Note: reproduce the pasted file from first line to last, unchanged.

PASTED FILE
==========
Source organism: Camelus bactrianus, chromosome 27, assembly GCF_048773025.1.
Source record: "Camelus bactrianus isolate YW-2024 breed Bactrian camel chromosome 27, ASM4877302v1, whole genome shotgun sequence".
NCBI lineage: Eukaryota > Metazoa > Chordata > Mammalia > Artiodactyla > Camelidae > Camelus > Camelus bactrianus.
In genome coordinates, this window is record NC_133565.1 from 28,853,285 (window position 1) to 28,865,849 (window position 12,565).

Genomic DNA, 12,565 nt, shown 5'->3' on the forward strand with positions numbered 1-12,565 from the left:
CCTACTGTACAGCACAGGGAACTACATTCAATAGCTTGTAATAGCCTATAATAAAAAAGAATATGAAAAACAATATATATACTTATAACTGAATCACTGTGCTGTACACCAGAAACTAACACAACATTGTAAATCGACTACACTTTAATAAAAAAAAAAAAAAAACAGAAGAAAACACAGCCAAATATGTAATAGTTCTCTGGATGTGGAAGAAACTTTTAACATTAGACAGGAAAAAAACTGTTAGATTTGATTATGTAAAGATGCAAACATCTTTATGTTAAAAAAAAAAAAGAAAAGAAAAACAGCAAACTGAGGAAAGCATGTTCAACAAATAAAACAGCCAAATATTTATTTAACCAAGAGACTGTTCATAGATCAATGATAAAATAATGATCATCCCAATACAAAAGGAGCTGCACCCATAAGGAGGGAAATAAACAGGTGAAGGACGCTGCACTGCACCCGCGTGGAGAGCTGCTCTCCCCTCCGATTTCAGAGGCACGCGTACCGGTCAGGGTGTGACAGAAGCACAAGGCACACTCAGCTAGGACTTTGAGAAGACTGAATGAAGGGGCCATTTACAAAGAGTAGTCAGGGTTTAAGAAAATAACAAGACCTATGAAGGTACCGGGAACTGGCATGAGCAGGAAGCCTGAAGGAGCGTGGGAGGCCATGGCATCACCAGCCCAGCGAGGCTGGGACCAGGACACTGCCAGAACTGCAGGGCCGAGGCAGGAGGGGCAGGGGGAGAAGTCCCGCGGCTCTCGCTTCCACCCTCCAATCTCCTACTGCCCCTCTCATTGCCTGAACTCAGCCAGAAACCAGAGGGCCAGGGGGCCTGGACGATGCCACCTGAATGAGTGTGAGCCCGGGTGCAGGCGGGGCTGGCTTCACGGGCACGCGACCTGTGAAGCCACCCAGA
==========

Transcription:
Source organism: Camelus bactrianus, chromosome 27, assembly GCF_048773025.1.
Source record: "Camelus bactrianus isolate YW-2024 breed Bactrian camel chromosome 27, ASM4877302v1, whole genome shotgun sequence".
NCBI lineage: Eukaryota > Metazoa > Chordata > Mammalia > Artiodactyla > Camelidae > Camelus > Camelus bactrianus.
In genome coordinates, this window is record NC_133565.1 from 28,853,285 (window position 1) to 28,865,849 (window position 12,565).

Genomic DNA, 12,565 nt, shown 5'->3' on the forward strand with positions numbered 1-12,565 from the left:
CCTACTGTACAGCACAGGGAACTACATTCAATAGCTTGTAATAGCCTATAATAAAAAAGAATATGAAAAACAATATATATACTTATAACTGAATCACTGTGCTGTACACCAGAAACTAACACAACATTGTAAATCGACTACACTTTAATAAAAAAAAAAAAAAAACAGAAGAAAACACAGCCAAATATGTAATAGTTCTCTGGATGTGGAAGAAACTTTTAACATTAGACAGGAAAAAAACTGTTAGATTTGATTATGTAAAGATGCAAACATCTTTATGTTAAAAAAAAAAAAGAAAAGAAAAACAGCAAACTGAGGAAAGCATGTTCAACAAATAAAACAGCCAAATATTTATTTAACCAAGAGACTGTTCATAGATCAATGATAAAATAATGATCATCCCAATACAAAAGGAGCTGCACCCATAAGGAGGGAAATAAACAGGTGAAGGACGCTGCACTGCACCCGCGTGGAGAGCTGCTCTCCCCTCCGATTTCAGAGGCACGCGTACCGGTCAGGGTGTGACAGAAGCACAAGGCACACTCAGCTAGGACTTTGAGAAGACTGAATGAAGGGGCCATTTACAAAGAGTAGTCAGGGTTTAAGAAAATAACAAGACCTATGAAGGTACCGGGAACTGGCATGAGCAGGAAGCCTGAAGGAGCGTGGGAGGCCATGGCATCACCAGCCCAGCGAGGCTGGGACCAGGACACTGCCAGAACTGCAGGGCCGAGGCAGGAGGGGCAGGGGGAGAAGTCCCGCGGCTCTCGCTTCCACCCTCCAATCTCCTACTGCCCCTCTCATTGCCTGAACTCAGCCAGAAACCAGAGGGCCAGGGGGCCTGGACGATGCCACCTGAATGAGTGTGAGCCCGGGTGCAGGCGGGGCTGGCTTCACGGGCACGCGACCTGTGAAGCCACCCAGA